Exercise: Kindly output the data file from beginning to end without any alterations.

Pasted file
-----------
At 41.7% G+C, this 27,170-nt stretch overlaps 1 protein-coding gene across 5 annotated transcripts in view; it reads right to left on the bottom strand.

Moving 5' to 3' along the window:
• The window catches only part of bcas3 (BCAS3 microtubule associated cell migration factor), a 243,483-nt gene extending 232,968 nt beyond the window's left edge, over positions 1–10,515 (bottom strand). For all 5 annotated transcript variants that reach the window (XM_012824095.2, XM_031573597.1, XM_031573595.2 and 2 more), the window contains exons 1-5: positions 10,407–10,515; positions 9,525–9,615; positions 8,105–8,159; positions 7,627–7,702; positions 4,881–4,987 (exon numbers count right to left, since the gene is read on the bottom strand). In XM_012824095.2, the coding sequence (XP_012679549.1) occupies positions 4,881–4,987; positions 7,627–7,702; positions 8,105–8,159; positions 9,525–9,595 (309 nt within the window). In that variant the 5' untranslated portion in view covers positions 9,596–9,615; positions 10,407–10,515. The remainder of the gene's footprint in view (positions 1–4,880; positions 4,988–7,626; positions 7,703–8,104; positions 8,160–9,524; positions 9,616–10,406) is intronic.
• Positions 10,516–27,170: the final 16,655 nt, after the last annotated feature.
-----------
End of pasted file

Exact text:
At 41.7% G+C, this 27,170-nt stretch overlaps 1 protein-coding gene across 5 annotated transcripts in view; it reads right to left on the bottom strand.

Moving 5' to 3' along the window:
• The window catches only part of bcas3 (BCAS3 microtubule associated cell migration factor), a 243,483-nt gene extending 232,968 nt beyond the window's left edge, over positions 1–10,515 (bottom strand). For all 5 annotated transcript variants that reach the window (XM_012824095.2, XM_031573597.1, XM_031573595.2 and 2 more), the window contains exons 1-5: positions 10,407–10,515; positions 9,525–9,615; positions 8,105–8,159; positions 7,627–7,702; positions 4,881–4,987 (exon numbers count right to left, since the gene is read on the bottom strand). In XM_012824095.2, the coding sequence (XP_012679549.1) occupies positions 4,881–4,987; positions 7,627–7,702; positions 8,105–8,159; positions 9,525–9,595 (309 nt within the window). In that variant the 5' untranslated portion in view covers positions 9,596–9,615; positions 10,407–10,515. The remainder of the gene's footprint in view (positions 1–4,880; positions 4,988–7,626; positions 7,703–8,104; positions 8,160–9,524; positions 9,616–10,406) is intronic.
• Positions 10,516–27,170: the final 16,655 nt, after the last annotated feature.